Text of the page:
Dubai: The update issued by etisalat to its BlackBerry subscribers on July 8 is not designed to enhance performance but intercept communications, Research in Motion, BlackBerry's parent company has said.
An update etisalat termed as a "performance enhancing patch" that was issued earlier this month led to excessive battery drainage in BlackBerry phones, which experts attributed to a communications interception software pushed on to subscribers' devices by the operator.
In an eight page "customer update", the Canada based company rejected etisalat's assertion that the update was intended to enhance performance on the BlackBerry network.
"Etisalat appears to have distributed a telecommunications surveillance application that was designed and developed by SS8… independent sources have concluded that it is possible that the installed software could then enable unauthorized access to private or confidential information stored on the user's smartphone," the statement read.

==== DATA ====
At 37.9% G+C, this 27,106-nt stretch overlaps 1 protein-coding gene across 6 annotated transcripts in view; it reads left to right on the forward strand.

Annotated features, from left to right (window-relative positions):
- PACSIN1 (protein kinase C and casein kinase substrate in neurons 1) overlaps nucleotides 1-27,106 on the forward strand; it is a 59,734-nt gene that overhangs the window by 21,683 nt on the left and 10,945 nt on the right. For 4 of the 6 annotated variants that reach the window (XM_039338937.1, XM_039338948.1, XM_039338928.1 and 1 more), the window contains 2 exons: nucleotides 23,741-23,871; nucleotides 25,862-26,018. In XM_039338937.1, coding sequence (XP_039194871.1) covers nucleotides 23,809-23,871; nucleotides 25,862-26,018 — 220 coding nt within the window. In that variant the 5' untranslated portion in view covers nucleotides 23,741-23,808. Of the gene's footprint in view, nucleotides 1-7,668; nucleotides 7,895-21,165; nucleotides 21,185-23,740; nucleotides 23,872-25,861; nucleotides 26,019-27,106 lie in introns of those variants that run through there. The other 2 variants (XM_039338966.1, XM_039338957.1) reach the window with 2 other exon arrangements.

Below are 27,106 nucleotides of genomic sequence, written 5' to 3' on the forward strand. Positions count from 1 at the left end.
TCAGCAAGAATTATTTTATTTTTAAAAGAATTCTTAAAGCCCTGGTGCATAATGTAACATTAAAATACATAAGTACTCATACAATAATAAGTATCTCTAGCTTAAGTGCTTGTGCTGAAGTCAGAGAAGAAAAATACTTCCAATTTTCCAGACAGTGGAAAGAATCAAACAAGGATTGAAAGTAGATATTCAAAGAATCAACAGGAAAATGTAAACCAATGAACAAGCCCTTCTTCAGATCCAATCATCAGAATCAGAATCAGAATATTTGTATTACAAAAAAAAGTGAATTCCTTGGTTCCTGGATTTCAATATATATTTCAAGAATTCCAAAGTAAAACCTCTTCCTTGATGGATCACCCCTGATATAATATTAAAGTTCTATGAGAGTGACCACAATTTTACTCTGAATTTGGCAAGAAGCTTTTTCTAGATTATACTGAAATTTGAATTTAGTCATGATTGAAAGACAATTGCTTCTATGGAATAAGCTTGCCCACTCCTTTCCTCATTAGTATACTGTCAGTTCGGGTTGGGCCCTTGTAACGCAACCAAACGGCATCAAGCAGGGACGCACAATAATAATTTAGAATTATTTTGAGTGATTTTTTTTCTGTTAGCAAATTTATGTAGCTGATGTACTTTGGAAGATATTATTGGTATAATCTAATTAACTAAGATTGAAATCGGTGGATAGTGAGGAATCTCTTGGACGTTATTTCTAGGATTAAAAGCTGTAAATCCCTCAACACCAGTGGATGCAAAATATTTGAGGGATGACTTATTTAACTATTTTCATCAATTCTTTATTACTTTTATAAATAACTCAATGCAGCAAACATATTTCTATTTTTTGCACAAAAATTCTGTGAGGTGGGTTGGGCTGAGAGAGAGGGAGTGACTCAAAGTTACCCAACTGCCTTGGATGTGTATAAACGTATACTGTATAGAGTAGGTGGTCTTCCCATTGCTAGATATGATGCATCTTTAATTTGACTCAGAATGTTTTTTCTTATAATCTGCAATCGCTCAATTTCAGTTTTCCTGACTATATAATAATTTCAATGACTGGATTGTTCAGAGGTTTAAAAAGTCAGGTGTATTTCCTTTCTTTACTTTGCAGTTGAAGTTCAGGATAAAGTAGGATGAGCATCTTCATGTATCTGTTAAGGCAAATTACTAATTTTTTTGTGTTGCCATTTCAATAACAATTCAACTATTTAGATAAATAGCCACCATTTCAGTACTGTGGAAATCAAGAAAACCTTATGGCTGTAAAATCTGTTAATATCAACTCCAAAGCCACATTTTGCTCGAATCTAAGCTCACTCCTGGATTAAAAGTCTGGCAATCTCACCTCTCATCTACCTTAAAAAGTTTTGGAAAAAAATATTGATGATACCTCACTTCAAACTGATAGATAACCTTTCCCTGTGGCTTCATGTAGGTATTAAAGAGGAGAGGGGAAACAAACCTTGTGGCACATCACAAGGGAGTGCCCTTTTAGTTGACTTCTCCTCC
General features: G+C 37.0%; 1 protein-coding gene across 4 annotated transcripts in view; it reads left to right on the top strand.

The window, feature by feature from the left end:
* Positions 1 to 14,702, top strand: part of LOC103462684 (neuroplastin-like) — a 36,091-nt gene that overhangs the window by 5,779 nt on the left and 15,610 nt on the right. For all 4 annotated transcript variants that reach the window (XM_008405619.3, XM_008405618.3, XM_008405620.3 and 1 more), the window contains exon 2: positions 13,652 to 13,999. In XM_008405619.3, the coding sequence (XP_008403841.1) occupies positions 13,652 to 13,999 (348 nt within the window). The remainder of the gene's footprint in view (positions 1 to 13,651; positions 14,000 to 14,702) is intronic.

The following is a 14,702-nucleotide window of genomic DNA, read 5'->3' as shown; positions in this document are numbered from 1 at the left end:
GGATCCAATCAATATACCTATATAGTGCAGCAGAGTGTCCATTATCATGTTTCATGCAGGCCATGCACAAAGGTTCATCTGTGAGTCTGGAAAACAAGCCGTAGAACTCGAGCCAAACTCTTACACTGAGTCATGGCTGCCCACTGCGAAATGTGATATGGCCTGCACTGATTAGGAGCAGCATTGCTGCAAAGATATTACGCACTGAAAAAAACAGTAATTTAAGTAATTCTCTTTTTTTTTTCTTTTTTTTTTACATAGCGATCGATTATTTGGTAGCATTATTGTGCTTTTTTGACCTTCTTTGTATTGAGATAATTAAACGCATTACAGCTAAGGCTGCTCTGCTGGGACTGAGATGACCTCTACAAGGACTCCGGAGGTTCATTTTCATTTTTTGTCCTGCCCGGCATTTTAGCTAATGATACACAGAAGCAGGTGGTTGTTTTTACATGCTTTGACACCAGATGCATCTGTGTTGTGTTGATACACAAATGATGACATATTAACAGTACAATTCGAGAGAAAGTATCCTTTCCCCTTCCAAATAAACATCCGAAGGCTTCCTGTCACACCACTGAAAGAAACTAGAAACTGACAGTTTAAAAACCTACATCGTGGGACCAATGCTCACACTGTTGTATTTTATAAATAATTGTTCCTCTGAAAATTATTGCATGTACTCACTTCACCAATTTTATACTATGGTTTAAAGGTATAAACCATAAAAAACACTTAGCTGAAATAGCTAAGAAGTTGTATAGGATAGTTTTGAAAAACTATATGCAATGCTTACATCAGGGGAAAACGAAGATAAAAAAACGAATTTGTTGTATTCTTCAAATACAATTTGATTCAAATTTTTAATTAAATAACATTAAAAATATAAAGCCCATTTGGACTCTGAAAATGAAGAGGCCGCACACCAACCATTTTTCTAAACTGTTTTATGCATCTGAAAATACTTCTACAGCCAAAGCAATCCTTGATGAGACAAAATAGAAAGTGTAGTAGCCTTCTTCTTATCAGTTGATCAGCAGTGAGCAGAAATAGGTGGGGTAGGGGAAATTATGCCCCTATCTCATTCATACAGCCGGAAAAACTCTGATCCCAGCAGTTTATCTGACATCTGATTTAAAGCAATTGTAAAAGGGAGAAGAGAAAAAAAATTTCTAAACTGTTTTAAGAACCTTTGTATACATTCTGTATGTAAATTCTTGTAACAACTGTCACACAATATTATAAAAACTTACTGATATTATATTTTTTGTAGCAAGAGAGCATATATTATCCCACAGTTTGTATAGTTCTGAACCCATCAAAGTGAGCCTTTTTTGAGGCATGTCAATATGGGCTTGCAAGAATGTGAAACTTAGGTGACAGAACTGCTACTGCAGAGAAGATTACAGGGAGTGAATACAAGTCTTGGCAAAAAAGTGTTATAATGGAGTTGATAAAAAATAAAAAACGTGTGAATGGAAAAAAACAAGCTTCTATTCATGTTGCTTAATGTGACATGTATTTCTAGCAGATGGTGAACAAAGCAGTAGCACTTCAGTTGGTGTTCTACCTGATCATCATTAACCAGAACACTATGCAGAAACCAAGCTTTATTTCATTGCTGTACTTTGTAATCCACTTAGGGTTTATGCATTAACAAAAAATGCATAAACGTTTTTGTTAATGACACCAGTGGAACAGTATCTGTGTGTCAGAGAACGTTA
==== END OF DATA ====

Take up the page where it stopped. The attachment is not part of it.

"RIM confirms that this software is not a patch and it is not a RIM authorized upgrade," it said.
In a statement issued last week Etisalat said that the update was intended to facililitate the "handover between 2G and 3G networks".
RIM said that such third party patches "cannot provide any enhancements to network services as there is no capability for third parties to…make such improvements to the communications between a BlackBerry smartphone and a carrier's (etisalat's) network".
Etisalat has 145,000 BlackBerry subscribers. It has not commented on RIM's statement.